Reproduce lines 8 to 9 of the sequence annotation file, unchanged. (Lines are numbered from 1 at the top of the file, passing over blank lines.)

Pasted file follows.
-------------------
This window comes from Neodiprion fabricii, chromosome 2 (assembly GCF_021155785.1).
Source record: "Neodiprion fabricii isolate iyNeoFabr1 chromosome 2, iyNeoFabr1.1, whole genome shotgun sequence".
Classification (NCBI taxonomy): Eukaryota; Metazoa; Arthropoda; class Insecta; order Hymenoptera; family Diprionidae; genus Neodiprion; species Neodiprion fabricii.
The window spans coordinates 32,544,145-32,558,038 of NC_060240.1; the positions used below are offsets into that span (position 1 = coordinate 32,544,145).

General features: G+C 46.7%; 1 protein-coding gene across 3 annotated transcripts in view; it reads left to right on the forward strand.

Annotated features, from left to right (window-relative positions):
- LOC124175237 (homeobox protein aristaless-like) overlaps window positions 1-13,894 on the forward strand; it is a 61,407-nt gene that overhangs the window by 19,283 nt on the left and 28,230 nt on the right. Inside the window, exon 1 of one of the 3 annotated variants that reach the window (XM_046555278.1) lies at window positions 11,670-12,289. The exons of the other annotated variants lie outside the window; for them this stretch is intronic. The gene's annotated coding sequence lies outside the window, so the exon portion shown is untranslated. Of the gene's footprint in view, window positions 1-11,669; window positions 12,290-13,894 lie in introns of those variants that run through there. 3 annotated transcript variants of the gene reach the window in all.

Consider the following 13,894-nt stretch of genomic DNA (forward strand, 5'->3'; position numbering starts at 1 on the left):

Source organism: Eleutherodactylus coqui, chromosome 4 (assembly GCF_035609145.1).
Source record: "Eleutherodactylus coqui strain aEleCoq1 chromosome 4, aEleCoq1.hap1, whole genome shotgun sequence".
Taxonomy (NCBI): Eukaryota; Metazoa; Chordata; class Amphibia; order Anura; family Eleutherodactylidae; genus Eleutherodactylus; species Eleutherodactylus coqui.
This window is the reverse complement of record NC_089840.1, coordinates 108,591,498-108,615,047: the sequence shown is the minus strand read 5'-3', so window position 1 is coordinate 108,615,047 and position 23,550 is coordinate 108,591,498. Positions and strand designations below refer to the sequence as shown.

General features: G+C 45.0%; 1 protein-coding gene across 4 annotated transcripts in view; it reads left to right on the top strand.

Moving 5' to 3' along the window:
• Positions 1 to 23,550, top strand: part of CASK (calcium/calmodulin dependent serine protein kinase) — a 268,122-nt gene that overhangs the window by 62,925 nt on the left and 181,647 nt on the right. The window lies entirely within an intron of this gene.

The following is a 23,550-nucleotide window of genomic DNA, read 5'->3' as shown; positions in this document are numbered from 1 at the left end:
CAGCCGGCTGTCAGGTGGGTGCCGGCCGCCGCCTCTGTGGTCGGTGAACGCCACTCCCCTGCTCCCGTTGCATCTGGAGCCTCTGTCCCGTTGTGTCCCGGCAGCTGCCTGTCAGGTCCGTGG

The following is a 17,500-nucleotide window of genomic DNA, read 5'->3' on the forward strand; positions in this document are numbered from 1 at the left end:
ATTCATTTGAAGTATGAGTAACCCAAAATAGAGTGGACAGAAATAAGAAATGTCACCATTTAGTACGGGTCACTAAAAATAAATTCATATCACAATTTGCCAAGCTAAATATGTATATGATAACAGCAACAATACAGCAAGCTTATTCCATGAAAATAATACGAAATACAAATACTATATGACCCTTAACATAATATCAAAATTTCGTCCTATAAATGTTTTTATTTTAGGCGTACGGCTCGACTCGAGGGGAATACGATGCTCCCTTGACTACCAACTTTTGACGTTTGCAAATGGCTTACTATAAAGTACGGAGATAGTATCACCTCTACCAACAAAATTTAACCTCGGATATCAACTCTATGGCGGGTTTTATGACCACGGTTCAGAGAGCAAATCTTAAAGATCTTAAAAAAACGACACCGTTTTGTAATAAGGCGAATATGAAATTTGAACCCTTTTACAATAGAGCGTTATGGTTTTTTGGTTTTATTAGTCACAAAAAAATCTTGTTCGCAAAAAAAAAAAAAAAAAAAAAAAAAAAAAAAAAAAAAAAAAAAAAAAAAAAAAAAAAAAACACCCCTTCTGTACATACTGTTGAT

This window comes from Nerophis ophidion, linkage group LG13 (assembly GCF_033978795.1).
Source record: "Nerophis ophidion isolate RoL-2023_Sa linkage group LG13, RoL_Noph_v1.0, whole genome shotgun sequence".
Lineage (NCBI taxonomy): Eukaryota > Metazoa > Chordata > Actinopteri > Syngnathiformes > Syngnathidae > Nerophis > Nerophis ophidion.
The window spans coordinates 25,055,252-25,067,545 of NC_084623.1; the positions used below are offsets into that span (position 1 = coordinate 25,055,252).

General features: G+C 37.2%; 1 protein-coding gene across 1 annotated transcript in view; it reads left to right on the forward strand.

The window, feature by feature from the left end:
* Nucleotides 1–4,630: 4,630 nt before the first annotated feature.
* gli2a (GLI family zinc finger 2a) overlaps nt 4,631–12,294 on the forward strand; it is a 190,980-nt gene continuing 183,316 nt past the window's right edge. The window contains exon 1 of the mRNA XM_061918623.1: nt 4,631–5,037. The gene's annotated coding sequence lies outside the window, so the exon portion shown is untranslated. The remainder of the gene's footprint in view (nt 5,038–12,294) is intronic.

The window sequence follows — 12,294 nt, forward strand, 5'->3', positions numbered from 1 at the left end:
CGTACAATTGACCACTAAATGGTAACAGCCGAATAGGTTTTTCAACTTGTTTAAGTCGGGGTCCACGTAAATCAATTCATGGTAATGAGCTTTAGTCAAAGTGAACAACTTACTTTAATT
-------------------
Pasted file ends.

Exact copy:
Consider the following 13,894-nt stretch of genomic DNA (forward strand, 5'->3'; position numbering starts at 1 on the left):

Source organism: Eleutherodactylus coqui, chromosome 4 (assembly GCF_035609145.1).